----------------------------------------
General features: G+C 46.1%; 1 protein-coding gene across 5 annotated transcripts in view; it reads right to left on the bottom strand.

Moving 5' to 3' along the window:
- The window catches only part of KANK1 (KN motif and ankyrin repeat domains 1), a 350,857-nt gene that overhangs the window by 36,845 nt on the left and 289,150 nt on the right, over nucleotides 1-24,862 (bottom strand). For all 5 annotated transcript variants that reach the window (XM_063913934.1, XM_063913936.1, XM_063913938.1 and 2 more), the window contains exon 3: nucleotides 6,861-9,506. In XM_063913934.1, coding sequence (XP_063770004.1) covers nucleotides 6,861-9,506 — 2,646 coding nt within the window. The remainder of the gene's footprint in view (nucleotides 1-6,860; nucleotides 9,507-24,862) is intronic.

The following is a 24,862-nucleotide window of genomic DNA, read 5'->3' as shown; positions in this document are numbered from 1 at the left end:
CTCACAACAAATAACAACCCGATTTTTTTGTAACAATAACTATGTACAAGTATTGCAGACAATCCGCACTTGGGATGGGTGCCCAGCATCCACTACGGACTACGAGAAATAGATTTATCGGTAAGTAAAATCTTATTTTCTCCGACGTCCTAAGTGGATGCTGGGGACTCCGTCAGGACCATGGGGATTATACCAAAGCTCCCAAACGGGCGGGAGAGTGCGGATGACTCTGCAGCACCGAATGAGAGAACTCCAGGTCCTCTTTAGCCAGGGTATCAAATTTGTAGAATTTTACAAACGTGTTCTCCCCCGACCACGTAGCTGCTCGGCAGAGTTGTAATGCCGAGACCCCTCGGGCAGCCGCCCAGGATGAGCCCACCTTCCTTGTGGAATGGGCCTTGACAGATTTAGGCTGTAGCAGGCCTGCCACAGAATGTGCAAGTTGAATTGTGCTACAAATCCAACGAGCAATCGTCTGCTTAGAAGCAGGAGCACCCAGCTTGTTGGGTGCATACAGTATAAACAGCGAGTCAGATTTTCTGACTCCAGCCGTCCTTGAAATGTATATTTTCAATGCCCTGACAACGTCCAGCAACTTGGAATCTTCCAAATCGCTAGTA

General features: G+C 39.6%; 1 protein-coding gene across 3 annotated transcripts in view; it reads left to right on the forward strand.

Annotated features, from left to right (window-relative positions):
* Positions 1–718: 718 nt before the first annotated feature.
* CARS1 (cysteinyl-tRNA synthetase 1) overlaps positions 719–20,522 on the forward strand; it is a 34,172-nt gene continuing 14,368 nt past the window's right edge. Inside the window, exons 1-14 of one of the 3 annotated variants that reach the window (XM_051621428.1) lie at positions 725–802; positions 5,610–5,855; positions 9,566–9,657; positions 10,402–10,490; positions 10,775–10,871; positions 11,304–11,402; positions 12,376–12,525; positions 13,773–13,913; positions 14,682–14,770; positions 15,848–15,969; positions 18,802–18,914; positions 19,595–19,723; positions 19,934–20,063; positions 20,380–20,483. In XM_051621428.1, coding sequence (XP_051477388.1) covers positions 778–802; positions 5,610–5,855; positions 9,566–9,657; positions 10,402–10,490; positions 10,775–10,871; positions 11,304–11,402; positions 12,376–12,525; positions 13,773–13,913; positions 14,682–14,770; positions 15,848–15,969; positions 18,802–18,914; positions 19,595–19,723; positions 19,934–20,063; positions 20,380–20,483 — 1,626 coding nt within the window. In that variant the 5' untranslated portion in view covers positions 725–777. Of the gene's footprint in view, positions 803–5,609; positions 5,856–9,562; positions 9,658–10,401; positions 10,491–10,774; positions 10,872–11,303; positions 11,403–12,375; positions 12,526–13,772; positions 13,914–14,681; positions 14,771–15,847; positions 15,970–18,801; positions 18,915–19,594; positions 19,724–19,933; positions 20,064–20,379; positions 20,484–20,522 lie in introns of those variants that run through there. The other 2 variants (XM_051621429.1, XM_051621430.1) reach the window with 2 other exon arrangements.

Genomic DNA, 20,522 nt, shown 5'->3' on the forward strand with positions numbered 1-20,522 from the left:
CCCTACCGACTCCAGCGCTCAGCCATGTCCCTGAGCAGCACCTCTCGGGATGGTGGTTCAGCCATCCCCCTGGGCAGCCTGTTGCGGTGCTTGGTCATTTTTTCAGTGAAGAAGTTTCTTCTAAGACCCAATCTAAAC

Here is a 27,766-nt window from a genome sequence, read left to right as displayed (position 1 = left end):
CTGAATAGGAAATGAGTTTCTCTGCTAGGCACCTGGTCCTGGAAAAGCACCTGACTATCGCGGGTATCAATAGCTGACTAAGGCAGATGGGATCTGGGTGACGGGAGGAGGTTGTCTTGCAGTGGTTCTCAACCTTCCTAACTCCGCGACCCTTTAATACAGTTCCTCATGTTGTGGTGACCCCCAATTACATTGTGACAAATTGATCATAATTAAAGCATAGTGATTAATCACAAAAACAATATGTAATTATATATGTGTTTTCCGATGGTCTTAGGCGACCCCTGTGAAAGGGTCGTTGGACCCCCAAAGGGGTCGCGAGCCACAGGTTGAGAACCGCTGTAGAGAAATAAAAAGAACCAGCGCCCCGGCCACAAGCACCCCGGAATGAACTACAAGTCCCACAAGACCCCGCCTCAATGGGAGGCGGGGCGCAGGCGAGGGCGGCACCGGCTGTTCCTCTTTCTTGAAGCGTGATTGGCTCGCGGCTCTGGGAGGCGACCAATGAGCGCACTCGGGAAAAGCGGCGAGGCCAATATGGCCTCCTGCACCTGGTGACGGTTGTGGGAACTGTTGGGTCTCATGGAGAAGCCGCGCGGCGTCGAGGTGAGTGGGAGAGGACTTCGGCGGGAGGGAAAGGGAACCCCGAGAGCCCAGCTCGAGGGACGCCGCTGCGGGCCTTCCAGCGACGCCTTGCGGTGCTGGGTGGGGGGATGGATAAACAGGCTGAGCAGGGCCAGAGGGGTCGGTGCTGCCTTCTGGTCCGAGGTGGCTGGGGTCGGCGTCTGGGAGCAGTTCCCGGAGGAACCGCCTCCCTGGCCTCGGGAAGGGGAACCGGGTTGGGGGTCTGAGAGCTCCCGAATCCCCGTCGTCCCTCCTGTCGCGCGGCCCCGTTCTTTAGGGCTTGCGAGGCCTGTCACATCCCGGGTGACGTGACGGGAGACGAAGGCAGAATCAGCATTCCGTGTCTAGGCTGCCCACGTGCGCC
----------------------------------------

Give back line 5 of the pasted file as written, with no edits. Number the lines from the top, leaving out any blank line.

CTCACAACAAATAACAACCCGATTTTTTTGTAACAATAACTATGTACAAGTATTGCAGACAATCCGCACTTGGGATGGGTGCCCAGCATCCACTACGGACTACGAGAAATAGATTTATCGGTAAGTAAAATCTTATTTTCTCCGACGTCCTAAGTGGATGCTGGGGACTCCGTCAGGACCATGGGGATTATACCAAAGCTCCCAAACGGGCGGGAGAGTGCGGATGACTCTGCAGCACCGAATGAGAGAACTCCAGGTCCTCTTTAGCCAGGGTATCAAATTTGTAGAATTTTACAAACGTGTTCTCCCCCGACCACGTAGCTGCTCGGCAGAGTTGTAATGCCGAGACCCCTCGGGCAGCCGCCCAGGATGAGCCCACCTTCCTTGTGGAATGGGCCTTGACAGATTTAGGCTGTAGCAGGCCTGCCACAGAATGTGCAAGTTGAATTGTGCTACAAATCCAACGAGCAATCGTCTGCTTAGAAGCAGGAGCACCCAGCTTGTTGGGTGCATACAGTATAAACAGCGAGTCAGATTTTCTGACTCCAGCCGTCCTTGAAATGTATATTTTCAATGCCCTGACAACGTCCAGCAACTTGGAATCTTCCAAATCGCTAGTA